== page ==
Vitamin B deficiencies can cause homocysteine levels to skyrocket
Although genetic factors, stress and aging – which causes decreasing kidney function and reduces the body’s ability to detoxify itself – all contribute to rising homocysteine, the real culprit is a shortage of B vitamins. B-complex vitamins – folate and vitamin B-12 in particular – are vital to the body’s ability to naturally lower homocysteine. But, vitamin B deficiencies are widespread in the United States – a likely result of the Standard American Diet, which is (fittingly) abbreviated as SAD. Studies have shown that almost a third of heart disease patients 71 and older – and 40 percent of patients 80 and over – are deficient in vitamin B-12. In addition, vegans and vegetarians may also at risk, as vitamin B-12 is found only in animal products.
A simple vitamin regimen can lower homocysteine
A combination of four B-complex vitamins – accompanied by a pair of omega-3 fatty acids – can safely reduce homocysteine levels. However, these vitamins potentiate each other in helping to lowering homocysteine, so all four must be taken daily. The first B-complex vitamin in the regimen is B-2, or riboflavin. Natural health experts advise 25 to 100 mgs per day of this antioxidant vitamin, which helps to enhance the beneficial effects of folate, or vitamin B-9. The active form of vitamin B-6 – pyridoxal 5-phosphate – helps the body to produce vital neurotransmitters, and helps to detoxify homocysteine as well. Most naturopaths recommend dosages of 100 to 200 mg a day. Vitamin B-9, or folate, should be taken (in its active formulation of 5-MTHF) at dosages of 1,000 to 10,000 mcg daily.
Finally, vitamin B-12, or methylcobalamin, should be taken in dosages of 300 to 1,000 mcg daily.
Important note: for maximum benefit, take the omega-3 fatty acids EPA and DHA, which are found in fish oil. These help to potentiate the effects of the B-complex vitamins. This regimen can not only help prevent heart disease, dementia and stroke, but it can help reverse their consequences. Studies show that supplementation with B-complex vitamins reduces damage after strokes, while reducing brain shrinkage in subjects with mild cognitive impairment.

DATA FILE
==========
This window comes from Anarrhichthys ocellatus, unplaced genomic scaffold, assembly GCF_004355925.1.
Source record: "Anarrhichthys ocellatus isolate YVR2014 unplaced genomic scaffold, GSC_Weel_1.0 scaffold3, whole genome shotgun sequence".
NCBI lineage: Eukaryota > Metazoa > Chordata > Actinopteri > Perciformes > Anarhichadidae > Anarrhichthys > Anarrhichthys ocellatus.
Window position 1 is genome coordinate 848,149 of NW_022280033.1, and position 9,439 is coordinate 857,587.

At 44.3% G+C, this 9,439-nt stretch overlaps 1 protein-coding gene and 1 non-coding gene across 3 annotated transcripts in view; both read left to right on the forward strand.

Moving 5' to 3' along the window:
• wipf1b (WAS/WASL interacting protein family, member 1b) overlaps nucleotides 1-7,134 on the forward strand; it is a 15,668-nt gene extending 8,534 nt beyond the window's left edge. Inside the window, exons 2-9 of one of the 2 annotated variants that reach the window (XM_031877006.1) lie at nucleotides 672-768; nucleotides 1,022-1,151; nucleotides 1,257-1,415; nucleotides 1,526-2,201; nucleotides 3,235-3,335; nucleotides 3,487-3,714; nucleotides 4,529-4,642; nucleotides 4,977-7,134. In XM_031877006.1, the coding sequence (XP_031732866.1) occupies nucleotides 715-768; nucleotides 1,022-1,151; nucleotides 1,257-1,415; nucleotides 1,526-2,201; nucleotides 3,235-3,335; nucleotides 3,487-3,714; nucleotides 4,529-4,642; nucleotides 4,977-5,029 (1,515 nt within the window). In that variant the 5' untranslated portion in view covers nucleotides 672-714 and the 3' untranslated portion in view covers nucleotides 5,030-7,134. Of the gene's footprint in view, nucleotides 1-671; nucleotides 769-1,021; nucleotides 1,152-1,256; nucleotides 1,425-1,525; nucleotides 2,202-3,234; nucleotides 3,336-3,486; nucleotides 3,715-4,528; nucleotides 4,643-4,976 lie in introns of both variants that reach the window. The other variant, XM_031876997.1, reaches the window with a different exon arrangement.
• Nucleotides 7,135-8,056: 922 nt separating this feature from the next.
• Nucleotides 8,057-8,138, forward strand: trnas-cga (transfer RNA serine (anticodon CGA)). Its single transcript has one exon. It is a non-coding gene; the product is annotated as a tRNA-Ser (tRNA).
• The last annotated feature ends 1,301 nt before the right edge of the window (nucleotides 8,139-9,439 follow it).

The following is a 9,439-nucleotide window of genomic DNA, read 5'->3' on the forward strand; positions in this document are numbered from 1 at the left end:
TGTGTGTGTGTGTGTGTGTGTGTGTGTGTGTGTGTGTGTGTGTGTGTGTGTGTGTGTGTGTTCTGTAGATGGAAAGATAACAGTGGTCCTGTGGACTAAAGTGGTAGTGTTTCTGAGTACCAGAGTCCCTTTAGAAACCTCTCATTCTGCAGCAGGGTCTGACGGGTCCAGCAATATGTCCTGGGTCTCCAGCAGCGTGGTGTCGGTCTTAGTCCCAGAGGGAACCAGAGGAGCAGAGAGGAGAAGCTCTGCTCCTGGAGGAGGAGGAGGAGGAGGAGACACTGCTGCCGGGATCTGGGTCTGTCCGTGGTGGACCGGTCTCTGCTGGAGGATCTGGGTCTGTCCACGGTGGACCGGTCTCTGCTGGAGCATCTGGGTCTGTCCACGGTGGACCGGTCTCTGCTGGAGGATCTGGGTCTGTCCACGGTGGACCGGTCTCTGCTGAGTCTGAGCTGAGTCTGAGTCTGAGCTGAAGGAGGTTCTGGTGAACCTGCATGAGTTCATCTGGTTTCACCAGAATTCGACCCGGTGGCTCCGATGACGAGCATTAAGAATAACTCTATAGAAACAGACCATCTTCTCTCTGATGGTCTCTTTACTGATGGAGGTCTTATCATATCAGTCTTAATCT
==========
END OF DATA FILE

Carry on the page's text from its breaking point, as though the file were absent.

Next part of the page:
In fact, in one study, a combination of B vitamins and omega-3 fatty acids reduced brain shrinkage by a dramatic 40 percent – an impressive result. Of course, it’s also a wise choice to eat plenty of healthy, organic foods that are rich in B-complex vitamins. Spinach, beets, wheat germ, beans and avocados are all good sources of B vitamins – while wild-caught salmon, organic dairy products and grass-fed beef and organ meats are rich in beneficial vitamin B-12.
To reduce the stress that can exacerbate high homocysteine levels, consider the use of biofeedback, meditation and yoga. Forward-thinking naturopaths and natural health experts now recognize elevated homocysteine as a major factor in the development of catastrophic disease. However, early detection – and intervention with a regimen of safe and inexpensive vitamin B – can do much to roll back the risk, and ameliorate any negative effects that may have occurred.